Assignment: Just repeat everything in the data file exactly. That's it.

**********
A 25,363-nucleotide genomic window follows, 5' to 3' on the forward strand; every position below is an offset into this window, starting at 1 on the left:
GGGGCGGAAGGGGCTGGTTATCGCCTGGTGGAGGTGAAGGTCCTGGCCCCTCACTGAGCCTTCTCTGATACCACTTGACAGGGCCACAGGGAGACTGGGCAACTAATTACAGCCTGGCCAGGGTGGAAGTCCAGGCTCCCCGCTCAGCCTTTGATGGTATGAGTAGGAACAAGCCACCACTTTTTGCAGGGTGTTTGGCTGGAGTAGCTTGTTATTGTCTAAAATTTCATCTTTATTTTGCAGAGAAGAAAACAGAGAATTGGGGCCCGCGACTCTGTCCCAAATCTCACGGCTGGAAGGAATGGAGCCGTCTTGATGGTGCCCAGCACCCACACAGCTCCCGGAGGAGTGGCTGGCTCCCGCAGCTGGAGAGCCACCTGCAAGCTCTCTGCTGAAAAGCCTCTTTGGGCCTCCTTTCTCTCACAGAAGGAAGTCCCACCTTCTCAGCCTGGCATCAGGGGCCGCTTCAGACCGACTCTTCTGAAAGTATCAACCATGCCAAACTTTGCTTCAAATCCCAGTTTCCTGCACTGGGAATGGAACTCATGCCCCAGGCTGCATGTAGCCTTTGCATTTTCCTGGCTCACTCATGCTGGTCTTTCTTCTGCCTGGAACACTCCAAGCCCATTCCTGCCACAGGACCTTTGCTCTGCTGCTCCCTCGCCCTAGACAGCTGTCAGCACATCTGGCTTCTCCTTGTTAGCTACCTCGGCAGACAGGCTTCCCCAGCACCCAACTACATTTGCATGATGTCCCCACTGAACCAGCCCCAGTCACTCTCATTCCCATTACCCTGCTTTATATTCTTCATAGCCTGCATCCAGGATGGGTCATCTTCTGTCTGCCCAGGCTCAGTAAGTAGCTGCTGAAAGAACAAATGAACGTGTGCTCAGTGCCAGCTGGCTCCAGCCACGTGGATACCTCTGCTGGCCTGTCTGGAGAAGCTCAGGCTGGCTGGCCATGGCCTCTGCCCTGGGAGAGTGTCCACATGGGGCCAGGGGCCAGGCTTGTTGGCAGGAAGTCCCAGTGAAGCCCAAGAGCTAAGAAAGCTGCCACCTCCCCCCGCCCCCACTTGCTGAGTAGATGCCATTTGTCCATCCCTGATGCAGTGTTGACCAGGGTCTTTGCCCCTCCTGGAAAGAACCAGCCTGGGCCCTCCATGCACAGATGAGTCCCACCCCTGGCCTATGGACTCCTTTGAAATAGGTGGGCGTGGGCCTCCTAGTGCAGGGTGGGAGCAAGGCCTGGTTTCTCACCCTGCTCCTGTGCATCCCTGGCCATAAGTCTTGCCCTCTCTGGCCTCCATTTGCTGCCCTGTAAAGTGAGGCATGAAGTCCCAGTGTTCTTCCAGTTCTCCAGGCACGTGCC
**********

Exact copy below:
A 25,363-nucleotide genomic window follows, 5' to 3' on the forward strand; every position below is an offset into this window, starting at 1 on the left:
GGGGCGGAAGGGGCTGGTTATCGCCTGGTGGAGGTGAAGGTCCTGGCCCCTCACTGAGCCTTCTCTGATACCACTTGACAGGGCCACAGGGAGACTGGGCAACTAATTACAGCCTGGCCAGGGTGGAAGTCCAGGCTCCCCGCTCAGCCTTTGATGGTATGAGTAGGAACAAGCCACCACTTTTTGCAGGGTGTTTGGCTGGAGTAGCTTGTTATTGTCTAAAATTTCATCTTTATTTTGCAGAGAAGAAAACAGAGAATTGGGGCCCGCGACTCTGTCCCAAATCTCACGGCTGGAAGGAATGGAGCCGTCTTGATGGTGCCCAGCACCCACACAGCTCCCGGAGGAGTGGCTGGCTCCCGCAGCTGGAGAGCCACCTGCAAGCTCTCTGCTGAAAAGCCTCTTTGGGCCTCCTTTCTCTCACAGAAGGAAGTCCCACCTTCTCAGCCTGGCATCAGGGGCCGCTTCAGACCGACTCTTCTGAAAGTATCAACCATGCCAAACTTTGCTTCAAATCCCAGTTTCCTGCACTGGGAATGGAACTCATGCCCCAGGCTGCATGTAGCCTTTGCATTTTCCTGGCTCACTCATGCTGGTCTTTCTTCTGCCTGGAACACTCCAAGCCCATTCCTGCCACAGGACCTTTGCTCTGCTGCTCCCTCGCCCTAGACAGCTGTCAGCACATCTGGCTTCTCCTTGTTAGCTACCTCGGCAGACAGGCTTCCCCAGCACCCAACTACATTTGCATGATGTCCCCACTGAACCAGCCCCAGTCACTCTCATTCCCATTACCCTGCTTTATATTCTTCATAGCCTGCATCCAGGATGGGTCATCTTCTGTCTGCCCAGGCTCAGTAAGTAGCTGCTGAAAGAACAAATGAACGTGTGCTCAGTGCCAGCTGGCTCCAGCCACGTGGATACCTCTGCTGGCCTGTCTGGAGAAGCTCAGGCTGGCTGGCCATGGCCTCTGCCCTGGGAGAGTGTCCACATGGGGCCAGGGGCCAGGCTTGTTGGCAGGAAGTCCCAGTGAAGCCCAAGAGCTAAGAAAGCTGCCACCTCCCCCCGCCCCCACTTGCTGAGTAGATGCCATTTGTCCATCCCTGATGCAGTGTTGACCAGGGTCTTTGCCCCTCCTGGAAAGAACCAGCCTGGGCCCTCCATGCACAGATGAGTCCCACCCCTGGCCTATGGACTCCTTTGAAATAGGTGGGCGTGGGCCTCCTAGTGCAGGGTGGGAGCAAGGCCTGGTTTCTCACCCTGCTCCTGTGCATCCCTGGCCATAAGTCTTGCCCTCTCTGGCCTCCATTTGCTGCCCTGTAAAGTGAGGCATGAAGTCCCAGTGTTCTTCCAGTTCTCCAGGCACGTGCC